The People Choice

In the New York theater, between the crud-mongers who talk down to it, and the culture snobs who yap over its heads, the audience is the one party that rarely gets a voice in the debates. The vagueness of its platform is partly to blame: If the policies it loves aren't accessible, it will seize on those it likes most—or dislikes least—of the proposals currently on offer. If Cole Porter and Richard Rodgers are out of the running, it will pool its votes, temporarily, to support an Andrew Lloyd Webber, while perhaps showing more respect for an alternative candidate, urged by its pundits, of the Sondheim sort. Observers of its shifting enthusiasms naturally conclude that such a party is not to be trusted, but in fact, it always knows what it wants; it's just politically savvy enough to settle for what it can get. It will be cautiously sympathetic toward Kander and Ebb—too Sondheimish in certain ways to be truly haimish—and respectfully suspicious of post-Sondheim wisenheimers like LaChiusa and Jason Robert Brown. But whatever experiments are tried or challenges offered, all this party really wants is to enjoy itself at the theater. Its policy doesn't exclude feeling or meaning; it's never rigid about convention, and rarely resentful of innovation. Just give it a good time, and watch what happens.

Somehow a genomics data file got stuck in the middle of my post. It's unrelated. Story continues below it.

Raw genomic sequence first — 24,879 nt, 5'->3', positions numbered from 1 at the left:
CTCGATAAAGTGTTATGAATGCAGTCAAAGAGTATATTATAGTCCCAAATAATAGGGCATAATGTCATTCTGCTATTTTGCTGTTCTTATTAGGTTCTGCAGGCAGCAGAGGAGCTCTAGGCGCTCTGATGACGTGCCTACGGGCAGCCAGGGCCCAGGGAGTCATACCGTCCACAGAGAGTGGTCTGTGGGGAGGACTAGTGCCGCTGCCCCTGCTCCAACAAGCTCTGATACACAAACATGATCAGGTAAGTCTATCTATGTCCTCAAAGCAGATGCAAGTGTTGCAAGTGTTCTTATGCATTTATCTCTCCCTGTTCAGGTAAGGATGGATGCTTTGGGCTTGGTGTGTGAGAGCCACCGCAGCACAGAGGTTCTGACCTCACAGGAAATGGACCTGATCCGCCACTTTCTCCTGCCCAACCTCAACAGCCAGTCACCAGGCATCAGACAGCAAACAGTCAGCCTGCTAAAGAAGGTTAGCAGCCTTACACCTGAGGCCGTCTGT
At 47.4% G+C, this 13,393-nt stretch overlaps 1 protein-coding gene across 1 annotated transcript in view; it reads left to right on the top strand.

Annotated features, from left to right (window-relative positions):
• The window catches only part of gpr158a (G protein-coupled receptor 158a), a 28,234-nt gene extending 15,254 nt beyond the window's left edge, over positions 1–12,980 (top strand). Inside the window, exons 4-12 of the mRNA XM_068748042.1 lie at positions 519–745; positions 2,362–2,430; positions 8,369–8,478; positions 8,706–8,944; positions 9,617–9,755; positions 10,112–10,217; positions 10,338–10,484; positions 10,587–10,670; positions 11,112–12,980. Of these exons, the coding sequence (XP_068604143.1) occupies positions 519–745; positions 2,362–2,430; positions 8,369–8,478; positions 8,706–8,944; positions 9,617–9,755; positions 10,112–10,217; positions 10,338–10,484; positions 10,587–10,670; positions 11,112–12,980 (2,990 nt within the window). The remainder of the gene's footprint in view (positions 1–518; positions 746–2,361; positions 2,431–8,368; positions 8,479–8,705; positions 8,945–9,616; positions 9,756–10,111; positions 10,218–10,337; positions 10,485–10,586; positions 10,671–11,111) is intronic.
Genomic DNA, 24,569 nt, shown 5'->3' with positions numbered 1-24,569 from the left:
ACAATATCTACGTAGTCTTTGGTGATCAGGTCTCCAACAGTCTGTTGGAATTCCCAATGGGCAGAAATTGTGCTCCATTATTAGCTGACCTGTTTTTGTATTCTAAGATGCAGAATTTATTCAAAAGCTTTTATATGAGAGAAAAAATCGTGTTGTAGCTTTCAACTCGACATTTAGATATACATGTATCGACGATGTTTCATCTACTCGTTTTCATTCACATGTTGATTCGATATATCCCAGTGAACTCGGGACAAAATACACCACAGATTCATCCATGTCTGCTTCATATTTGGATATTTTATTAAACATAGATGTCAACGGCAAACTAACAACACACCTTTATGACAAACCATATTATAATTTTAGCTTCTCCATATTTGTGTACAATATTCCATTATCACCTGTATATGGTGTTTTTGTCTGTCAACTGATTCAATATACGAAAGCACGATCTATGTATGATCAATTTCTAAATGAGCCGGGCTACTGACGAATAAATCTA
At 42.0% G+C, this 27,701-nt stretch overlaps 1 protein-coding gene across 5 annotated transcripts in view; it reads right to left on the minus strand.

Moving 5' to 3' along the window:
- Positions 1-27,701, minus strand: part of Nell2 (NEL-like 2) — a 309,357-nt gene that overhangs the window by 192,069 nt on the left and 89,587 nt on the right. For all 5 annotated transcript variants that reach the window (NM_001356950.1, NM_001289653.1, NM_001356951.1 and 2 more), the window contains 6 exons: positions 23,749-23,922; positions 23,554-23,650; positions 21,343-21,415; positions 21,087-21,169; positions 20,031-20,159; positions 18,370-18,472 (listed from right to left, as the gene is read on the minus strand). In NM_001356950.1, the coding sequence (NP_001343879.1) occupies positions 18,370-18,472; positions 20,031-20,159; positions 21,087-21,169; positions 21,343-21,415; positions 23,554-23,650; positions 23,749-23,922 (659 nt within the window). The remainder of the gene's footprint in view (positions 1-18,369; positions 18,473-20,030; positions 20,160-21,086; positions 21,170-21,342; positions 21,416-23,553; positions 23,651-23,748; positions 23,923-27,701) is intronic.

The Full Monty is likely to be this party's candidate of choice for some time, a fact about which I have some reservations but no complaints. After all, there are only two main points about a candidate: the value of its promises and the honesty with which those promises are carried out. On both counts, The Full Monty gets my vote. Its small failings are the product of honest effort by everyone involved to do their best; its much bigger and more frequent successes come from the impulse to give pleasure simply and sincerely, without pandering, pretension, hidden agendas, or mind games. Its way of doing this, rare on Broadway these days, is to tell a simple story about interesting people, on the assumption that what they are and do will interest audiences. The show's characters are not nonhuman, superhuman, conceptual, archetypal, or prototypical; they're people.

Comparisons with other recent musicals based on movies, like Footloose and Saturday Night Fever, are misleading. Those were already musicals, and what was being sold to theater audiences was the cheap chrome glamour left over from the films, shoved onstage with minimal concern for adaptation. Moved not only from screen to stage, but from nonmusical to musical and from Sheffield, in England's industrial north, to Buffalo, The Full Monty's story, of unemployed steelworkers who put on an amateur male strip show to make bucks, had to be totally reconceived. The situations are all the same—Terrence McNally's script finds cunning use for many lines from the screenplay—but the cultural tonalities, you might say, are all different.

Romain Frugé, Patrick Wilson, and Jason Danieley in The Full Monty: You’ve got male.